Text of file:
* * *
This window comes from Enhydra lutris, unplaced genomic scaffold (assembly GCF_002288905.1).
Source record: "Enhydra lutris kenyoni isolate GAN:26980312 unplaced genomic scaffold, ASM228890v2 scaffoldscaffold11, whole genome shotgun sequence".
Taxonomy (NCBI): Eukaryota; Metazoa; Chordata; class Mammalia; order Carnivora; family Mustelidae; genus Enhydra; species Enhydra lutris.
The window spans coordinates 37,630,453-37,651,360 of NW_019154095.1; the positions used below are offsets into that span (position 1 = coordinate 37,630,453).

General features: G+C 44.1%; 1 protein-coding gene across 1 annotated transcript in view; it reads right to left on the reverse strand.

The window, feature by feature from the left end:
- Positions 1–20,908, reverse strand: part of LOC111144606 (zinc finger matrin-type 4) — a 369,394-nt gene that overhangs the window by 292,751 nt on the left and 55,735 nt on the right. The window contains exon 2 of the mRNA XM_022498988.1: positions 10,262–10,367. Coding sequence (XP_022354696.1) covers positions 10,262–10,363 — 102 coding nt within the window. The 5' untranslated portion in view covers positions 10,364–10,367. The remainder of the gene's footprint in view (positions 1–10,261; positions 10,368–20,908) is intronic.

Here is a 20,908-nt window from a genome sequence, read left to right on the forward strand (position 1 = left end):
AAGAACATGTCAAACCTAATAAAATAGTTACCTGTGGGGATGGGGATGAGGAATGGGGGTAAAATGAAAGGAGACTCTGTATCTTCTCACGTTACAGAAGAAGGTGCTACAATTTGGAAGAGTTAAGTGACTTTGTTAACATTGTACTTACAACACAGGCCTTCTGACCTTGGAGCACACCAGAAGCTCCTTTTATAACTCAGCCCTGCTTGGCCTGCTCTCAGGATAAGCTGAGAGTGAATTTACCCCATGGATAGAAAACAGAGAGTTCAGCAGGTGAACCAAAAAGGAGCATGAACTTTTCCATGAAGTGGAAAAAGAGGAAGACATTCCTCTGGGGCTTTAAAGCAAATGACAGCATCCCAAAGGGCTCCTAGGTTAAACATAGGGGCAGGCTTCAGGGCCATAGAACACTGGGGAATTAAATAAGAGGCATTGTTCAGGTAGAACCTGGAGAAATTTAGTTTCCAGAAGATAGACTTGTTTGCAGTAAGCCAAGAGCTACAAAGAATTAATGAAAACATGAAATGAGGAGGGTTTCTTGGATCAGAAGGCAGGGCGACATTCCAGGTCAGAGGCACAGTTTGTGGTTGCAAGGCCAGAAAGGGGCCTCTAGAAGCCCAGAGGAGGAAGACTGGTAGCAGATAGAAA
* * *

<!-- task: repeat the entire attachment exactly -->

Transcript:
This window comes from Enhydra lutris, unplaced genomic scaffold (assembly GCF_002288905.1).
Source record: "Enhydra lutris kenyoni isolate GAN:26980312 unplaced genomic scaffold, ASM228890v2 scaffoldscaffold11, whole genome shotgun sequence".
Taxonomy (NCBI): Eukaryota; Metazoa; Chordata; class Mammalia; order Carnivora; family Mustelidae; genus Enhydra; species Enhydra lutris.
The window spans coordinates 37,630,453-37,651,360 of NW_019154095.1; the positions used below are offsets into that span (position 1 = coordinate 37,630,453).

General features: G+C 44.1%; 1 protein-coding gene across 1 annotated transcript in view; it reads right to left on the reverse strand.

The window, feature by feature from the left end:
- Positions 1–20,908, reverse strand: part of LOC111144606 (zinc finger matrin-type 4) — a 369,394-nt gene that overhangs the window by 292,751 nt on the left and 55,735 nt on the right. The window contains exon 2 of the mRNA XM_022498988.1: positions 10,262–10,367. Coding sequence (XP_022354696.1) covers positions 10,262–10,363 — 102 coding nt within the window. The 5' untranslated portion in view covers positions 10,364–10,367. The remainder of the gene's footprint in view (positions 1–10,261; positions 10,368–20,908) is intronic.

Here is a 20,908-nt window from a genome sequence, read left to right on the forward strand (position 1 = left end):
AAGAACATGTCAAACCTAATAAAATAGTTACCTGTGGGGATGGGGATGAGGAATGGGGGTAAAATGAAAGGAGACTCTGTATCTTCTCACGTTACAGAAGAAGGTGCTACAATTTGGAAGAGTTAAGTGACTTTGTTAACATTGTACTTACAACACAGGCCTTCTGACCTTGGAGCACACCAGAAGCTCCTTTTATAACTCAGCCCTGCTTGGCCTGCTCTCAGGATAAGCTGAGAGTGAATTTACCCCATGGATAGAAAACAGAGAGTTCAGCAGGTGAACCAAAAAGGAGCATGAACTTTTCCATGAAGTGGAAAAAGAGGAAGACATTCCTCTGGGGCTTTAAAGCAAATGACAGCATCCCAAAGGGCTCCTAGGTTAAACATAGGGGCAGGCTTCAGGGCCATAGAACACTGGGGAATTAAATAAGAGGCATTGTTCAGGTAGAACCTGGAGAAATTTAGTTTCCAGAAGATAGACTTGTTTGCAGTAAGCCAAGAGCTACAAAGAATTAATGAAAACATGAAATGAGGAGGGTTTCTTGGATCAGAAGGCAGGGCGACATTCCAGGTCAGAGGCACAGTTTGTGGTTGCAAGGCCAGAAAGGGGCCTCTAGAAGCCCAGAGGAGGAAGACTGGTAGCAGATAGAAA